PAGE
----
This article examines the media coverage of food in the context of community-based end of life rituals and death meals that are increasingly being observed by those undergoing a medically assisted death (medical assistance in dying: MAID). I employ a reconstituted form of media analysis that aims to identify and unpack the socio-cultural themes, values, and assumptions that underpin these food events. These include the central frame of plenty, community/family, personality, comfort, and gender. My objective is to provoke a discussion about how media coverage acts as a site from which to understand the significance of food in the context of death, when death is desired, and how new avenues of research can be pursed therein.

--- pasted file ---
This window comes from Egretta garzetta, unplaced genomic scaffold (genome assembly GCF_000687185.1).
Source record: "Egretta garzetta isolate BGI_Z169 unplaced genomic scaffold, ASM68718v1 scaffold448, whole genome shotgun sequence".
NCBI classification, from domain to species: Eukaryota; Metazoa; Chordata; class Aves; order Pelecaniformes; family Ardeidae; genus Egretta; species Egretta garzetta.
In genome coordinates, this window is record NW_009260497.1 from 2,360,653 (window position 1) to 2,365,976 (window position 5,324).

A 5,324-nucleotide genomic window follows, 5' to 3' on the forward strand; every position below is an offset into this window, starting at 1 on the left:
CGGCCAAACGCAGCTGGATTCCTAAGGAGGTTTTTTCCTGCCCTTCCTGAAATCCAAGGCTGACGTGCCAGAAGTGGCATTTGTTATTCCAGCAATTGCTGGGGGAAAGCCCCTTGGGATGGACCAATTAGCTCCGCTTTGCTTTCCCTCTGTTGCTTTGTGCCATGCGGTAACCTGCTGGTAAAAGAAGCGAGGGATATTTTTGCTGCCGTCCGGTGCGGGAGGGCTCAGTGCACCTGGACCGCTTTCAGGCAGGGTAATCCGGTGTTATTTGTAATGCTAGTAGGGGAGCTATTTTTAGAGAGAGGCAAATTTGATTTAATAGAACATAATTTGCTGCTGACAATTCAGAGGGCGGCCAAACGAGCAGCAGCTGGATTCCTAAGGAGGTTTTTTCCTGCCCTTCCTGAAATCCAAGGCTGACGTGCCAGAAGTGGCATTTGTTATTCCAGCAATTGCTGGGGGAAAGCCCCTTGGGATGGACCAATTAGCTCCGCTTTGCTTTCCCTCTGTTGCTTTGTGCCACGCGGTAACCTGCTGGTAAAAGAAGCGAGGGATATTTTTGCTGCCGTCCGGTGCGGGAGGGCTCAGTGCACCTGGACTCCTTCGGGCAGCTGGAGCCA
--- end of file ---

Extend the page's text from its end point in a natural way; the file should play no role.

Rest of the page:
Creative Commons License

Creative Commons Attribution-NonCommercial-ShareAlike 4.0 International License
This work is licensed under a Creative Commons Attribution-NonCommercial-Share Alike 4.0 International License.